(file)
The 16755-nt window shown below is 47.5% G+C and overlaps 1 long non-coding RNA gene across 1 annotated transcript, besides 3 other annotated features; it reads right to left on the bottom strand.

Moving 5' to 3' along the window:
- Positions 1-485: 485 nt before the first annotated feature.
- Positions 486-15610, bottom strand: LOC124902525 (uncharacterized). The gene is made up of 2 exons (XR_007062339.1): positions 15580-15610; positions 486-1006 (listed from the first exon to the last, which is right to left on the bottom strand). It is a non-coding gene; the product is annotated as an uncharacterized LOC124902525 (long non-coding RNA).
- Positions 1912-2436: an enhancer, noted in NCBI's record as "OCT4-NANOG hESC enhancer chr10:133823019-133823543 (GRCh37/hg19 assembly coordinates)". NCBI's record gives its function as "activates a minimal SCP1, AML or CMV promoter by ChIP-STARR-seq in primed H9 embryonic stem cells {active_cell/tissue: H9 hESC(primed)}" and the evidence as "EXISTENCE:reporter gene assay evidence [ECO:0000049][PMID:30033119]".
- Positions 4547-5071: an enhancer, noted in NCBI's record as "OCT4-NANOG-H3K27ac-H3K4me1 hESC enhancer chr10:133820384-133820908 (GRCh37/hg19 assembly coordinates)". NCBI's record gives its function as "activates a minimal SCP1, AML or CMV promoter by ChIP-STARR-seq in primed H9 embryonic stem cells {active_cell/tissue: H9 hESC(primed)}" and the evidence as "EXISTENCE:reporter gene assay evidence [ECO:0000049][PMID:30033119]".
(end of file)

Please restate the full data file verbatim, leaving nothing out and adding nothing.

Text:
The 16755-nt window shown below is 47.5% G+C and overlaps 1 long non-coding RNA gene across 1 annotated transcript, besides 3 other annotated features; it reads right to left on the bottom strand.

Moving 5' to 3' along the window:
- Positions 1-485: 485 nt before the first annotated feature.
- Positions 486-15610, bottom strand: LOC124902525 (uncharacterized). The gene is made up of 2 exons (XR_007062339.1): positions 15580-15610; positions 486-1006 (listed from the first exon to the last, which is right to left on the bottom strand). It is a non-coding gene; the product is annotated as an uncharacterized LOC124902525 (long non-coding RNA).
- Positions 1912-2436: an enhancer, noted in NCBI's record as "OCT4-NANOG hESC enhancer chr10:133823019-133823543 (GRCh37/hg19 assembly coordinates)". NCBI's record gives its function as "activates a minimal SCP1, AML or CMV promoter by ChIP-STARR-seq in primed H9 embryonic stem cells {active_cell/tissue: H9 hESC(primed)}" and the evidence as "EXISTENCE:reporter gene assay evidence [ECO:0000049][PMID:30033119]".
- Positions 4547-5071: an enhancer, noted in NCBI's record as "OCT4-NANOG-H3K27ac-H3K4me1 hESC enhancer chr10:133820384-133820908 (GRCh37/hg19 assembly coordinates)". NCBI's record gives its function as "activates a minimal SCP1, AML or CMV promoter by ChIP-STARR-seq in primed H9 embryonic stem cells {active_cell/tissue: H9 hESC(primed)}" and the evidence as "EXISTENCE:reporter gene assay evidence [ECO:0000049][PMID:30033119]".